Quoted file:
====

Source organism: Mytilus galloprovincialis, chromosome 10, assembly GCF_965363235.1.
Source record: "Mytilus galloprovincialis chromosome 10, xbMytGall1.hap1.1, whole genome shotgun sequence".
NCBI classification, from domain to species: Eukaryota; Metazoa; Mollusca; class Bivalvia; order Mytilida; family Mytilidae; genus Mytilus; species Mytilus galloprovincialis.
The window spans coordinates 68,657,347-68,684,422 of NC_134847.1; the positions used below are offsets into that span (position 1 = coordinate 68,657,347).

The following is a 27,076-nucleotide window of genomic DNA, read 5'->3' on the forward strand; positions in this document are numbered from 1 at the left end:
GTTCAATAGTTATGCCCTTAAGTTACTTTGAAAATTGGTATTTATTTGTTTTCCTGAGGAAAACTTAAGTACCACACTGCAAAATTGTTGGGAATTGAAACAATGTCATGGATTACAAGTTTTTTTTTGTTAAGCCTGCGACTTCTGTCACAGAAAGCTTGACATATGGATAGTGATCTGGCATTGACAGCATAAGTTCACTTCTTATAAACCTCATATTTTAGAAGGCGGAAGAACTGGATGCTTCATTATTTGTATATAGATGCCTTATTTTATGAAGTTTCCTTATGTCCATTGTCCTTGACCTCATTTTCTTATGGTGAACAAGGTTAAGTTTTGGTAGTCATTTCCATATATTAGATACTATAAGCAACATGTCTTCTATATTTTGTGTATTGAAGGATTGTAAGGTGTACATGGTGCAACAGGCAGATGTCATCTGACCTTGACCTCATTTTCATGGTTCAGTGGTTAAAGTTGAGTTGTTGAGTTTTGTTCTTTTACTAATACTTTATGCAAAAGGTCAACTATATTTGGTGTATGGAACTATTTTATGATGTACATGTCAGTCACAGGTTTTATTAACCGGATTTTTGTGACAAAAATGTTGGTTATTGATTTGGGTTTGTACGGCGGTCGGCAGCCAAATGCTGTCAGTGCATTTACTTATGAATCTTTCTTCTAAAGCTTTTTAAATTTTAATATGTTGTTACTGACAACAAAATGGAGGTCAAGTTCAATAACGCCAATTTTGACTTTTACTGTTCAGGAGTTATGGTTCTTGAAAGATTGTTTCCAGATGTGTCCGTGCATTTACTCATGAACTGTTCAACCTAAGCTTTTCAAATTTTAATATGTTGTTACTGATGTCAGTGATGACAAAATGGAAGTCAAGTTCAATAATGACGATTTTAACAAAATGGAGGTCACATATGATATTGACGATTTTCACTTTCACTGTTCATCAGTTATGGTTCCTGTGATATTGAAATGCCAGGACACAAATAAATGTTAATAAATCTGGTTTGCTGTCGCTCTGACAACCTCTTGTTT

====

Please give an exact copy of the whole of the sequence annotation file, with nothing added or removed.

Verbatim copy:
Source organism: Mytilus galloprovincialis, chromosome 10, assembly GCF_965363235.1.
Source record: "Mytilus galloprovincialis chromosome 10, xbMytGall1.hap1.1, whole genome shotgun sequence".
NCBI classification, from domain to species: Eukaryota; Metazoa; Mollusca; class Bivalvia; order Mytilida; family Mytilidae; genus Mytilus; species Mytilus galloprovincialis.
The window spans coordinates 68,657,347-68,684,422 of NC_134847.1; the positions used below are offsets into that span (position 1 = coordinate 68,657,347).

The following is a 27,076-nucleotide window of genomic DNA, read 5'->3' on the forward strand; positions in this document are numbered from 1 at the left end:
GTTCAATAGTTATGCCCTTAAGTTACTTTGAAAATTGGTATTTATTTGTTTTCCTGAGGAAAACTTAAGTACCACACTGCAAAATTGTTGGGAATTGAAACAATGTCATGGATTACAAGTTTTTTTTTGTTAAGCCTGCGACTTCTGTCACAGAAAGCTTGACATATGGATAGTGATCTGGCATTGACAGCATAAGTTCACTTCTTATAAACCTCATATTTTAGAAGGCGGAAGAACTGGATGCTTCATTATTTGTATATAGATGCCTTATTTTATGAAGTTTCCTTATGTCCATTGTCCTTGACCTCATTTTCTTATGGTGAACAAGGTTAAGTTTTGGTAGTCATTTCCATATATTAGATACTATAAGCAACATGTCTTCTATATTTTGTGTATTGAAGGATTGTAAGGTGTACATGGTGCAACAGGCAGATGTCATCTGACCTTGACCTCATTTTCATGGTTCAGTGGTTAAAGTTGAGTTGTTGAGTTTTGTTCTTTTACTAATACTTTATGCAAAAGGTCAACTATATTTGGTGTATGGAACTATTTTATGATGTACATGTCAGTCACAGGTTTTATTAACCGGATTTTTGTGACAAAAATGTTGGTTATTGATTTGGGTTTGTACGGCGGTCGGCAGCCAAATGCTGTCAGTGCATTTACTTATGAATCTTTCTTCTAAAGCTTTTTAAATTTTAATATGTTGTTACTGACAACAAAATGGAGGTCAAGTTCAATAACGCCAATTTTGACTTTTACTGTTCAGGAGTTATGGTTCTTGAAAGATTGTTTCCAGATGTGTCCGTGCATTTACTCATGAACTGTTCAACCTAAGCTTTTCAAATTTTAATATGTTGTTACTGATGTCAGTGATGACAAAATGGAAGTCAAGTTCAATAATGACGATTTTAACAAAATGGAGGTCACATATGATATTGACGATTTTCACTTTCACTGTTCATCAGTTATGGTTCCTGTGATATTGAAATGCCAGGACACAAATAAATGTTAATAAATCTGGTTTGCTGTCGCTCTGACAACCTCTTGTTT